Just a guess, but I think there is a more immediate explanation for the way that this study was accepted a little too readily: a widespread desire among doctors and scientists to believe that anything Donald Trump believes must be wrong.

As it happens he probably was wrong. Though the use of hydroxychloroquine to try to treat the coronavirus appears not to be the disaster it was reported as being, the latest tests say it is not a cure for Covid-19 either. It does pretty much nothing either way. But we would have found out that useful piece of information earlier if the trials had proceeded without interruption.

All the more credit to the Guardian for its role in uncovering inconsistencies in the paper by Dr Mandeep Mehra, Sapan Desai and others that was retracted. That was a demonstration that ideology does not always trump old fashioned journalism, even when it means forgoing a chance to denounce Trump.

But it does not inspire confidence that the editor of the Lancet is Dr Richard Horton. Some of you may remember him of old. In October 2006 I blogged about him sharing a stage with George Galloway and saying,

“As this axis of Anglo-American imperialism extends its influence through war and conflict, gathering power and wealth as it goes, so millions of people are left to die in poverty and disease.”

Now, that’s what I call optimism!

“Council borrowed £1bn from taxpayers to bet on British sunshine”, report Gareth Davies and Charles Boutaud of the Bureau of Investigative Journalism.

Among Thurrock’s rundown council estates and neglected public parks, typical of many towns after a decade of austerity, there is nothing to suggest that over the past three years the local council has borrowed and then invested hundreds of millions of pounds of other councils’ money.

Under the direction of a senior council officer Thurrock borrowed from about 150 local authorities across the UK with little public scrutiny. These loans were not for direct funding of council services, or investing in infrastructure – instead they financed solar farms more than a hundred miles away.

Now, let us not reflexively roll our eyes upon hearing the words “solar farms”. While there has been some reason for the widespread perception that investment in sunbeams has about the same record of success as investment in moonbeams, the technology of solar power genuinely has improved in recent years.

Sean Clark, Thurrock’s director of finance, oversaw the investment of £604m in the solar industry, investments he says were prompted entirely by intermediaries approaching him with money-making opportunities. In an extraordinary interview with The Bureau, Clark wondered whether he had gone too far. At last count Thurrock owed other councils an unprecedented £1bn.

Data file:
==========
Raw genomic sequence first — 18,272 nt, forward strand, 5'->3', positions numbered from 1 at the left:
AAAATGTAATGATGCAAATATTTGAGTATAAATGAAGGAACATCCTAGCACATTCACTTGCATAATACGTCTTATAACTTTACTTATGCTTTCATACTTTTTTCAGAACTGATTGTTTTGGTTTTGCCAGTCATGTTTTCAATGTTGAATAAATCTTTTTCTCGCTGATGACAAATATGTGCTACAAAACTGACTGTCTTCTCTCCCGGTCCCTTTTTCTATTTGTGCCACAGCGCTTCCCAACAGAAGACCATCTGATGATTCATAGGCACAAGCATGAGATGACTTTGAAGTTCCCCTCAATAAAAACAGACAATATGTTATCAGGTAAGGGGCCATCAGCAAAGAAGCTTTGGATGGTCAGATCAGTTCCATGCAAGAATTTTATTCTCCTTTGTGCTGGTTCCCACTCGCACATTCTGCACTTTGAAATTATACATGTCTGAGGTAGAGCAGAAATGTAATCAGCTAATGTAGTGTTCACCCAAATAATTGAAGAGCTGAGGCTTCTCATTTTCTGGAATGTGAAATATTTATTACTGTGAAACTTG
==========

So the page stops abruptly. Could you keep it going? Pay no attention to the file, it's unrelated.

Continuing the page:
OK, now you can roll your eyes.

John Kent, the former Labour leader of Thurrock council, called on the current administration to come clean. He said: “People absolutely need to be aware that the council has borrowed £1bn – that’s billion with a b.” He claimed that the council had declined to give elected members or the public adequate details of precisely how it invested the money.

As you might have deduced from that, Thurrock Council is currently controlled by the Conservatives.

Come to sunny Thurrock, where the Tories splurge on borrowed money and it is left to Labour to be the voice of prudence! Or come to sunny Britain, which is the same except for the bit about Labour.

Samizdata quote of the day

“The humanist ethic begins with the belief that humans are an essential part of nature. Humans have the right and the duty to reconstruct nature so that humans and biosphere can both survive and prosper. For humanists, the highest value is harmonious coexistence between humans and nature.”

– Freeman Dyson, the great scientist and futurist who died recently. As quoted in this fine article over at National Review, by Robert Bryce.

Dyson did not buy global warming alarmism, which must have given many in the government-funded science establishment the vapours, (excuse the pun).

If you ever for a moment doubted that we are ruled by lunatics…

If you ever for a moment doubted that we are ruled by lunatics, let this dispel such notions:

The BoE said last week Britain’s economy could shrink by 14% this year – the most since the early 1700s – due to the government’s coronavirus shutdown, before growing by 15% in 2021. But the central bank warned there were risks of an even worse performance.

Haldane said in the longer term, Britain needed to put its net-zero carbon target and boosting growth in underperforming regions – as pledged by Prime Minister Boris Johnson before the coronavirus crisis – into its growth strategies.

Net zero is the most insane anti-economic notion conceived in the last few decades, a literal rejection of modern energy intensive technological society. The idea that the economic fallout caused by the Wuhan coronavirus lockdowns can be alleviated by making energy more expensive and travel less accessible is like, well, drinking bleach or fish tank cleaner to ward off said virus: the behaviour of genuine authentic unalloyed idiots.

The only way to put net zero carbon targets into growth strategies is to utterly repudiate net zero policies in favour of actual economic growth.

Mick Hartley on the politics of the Lockdown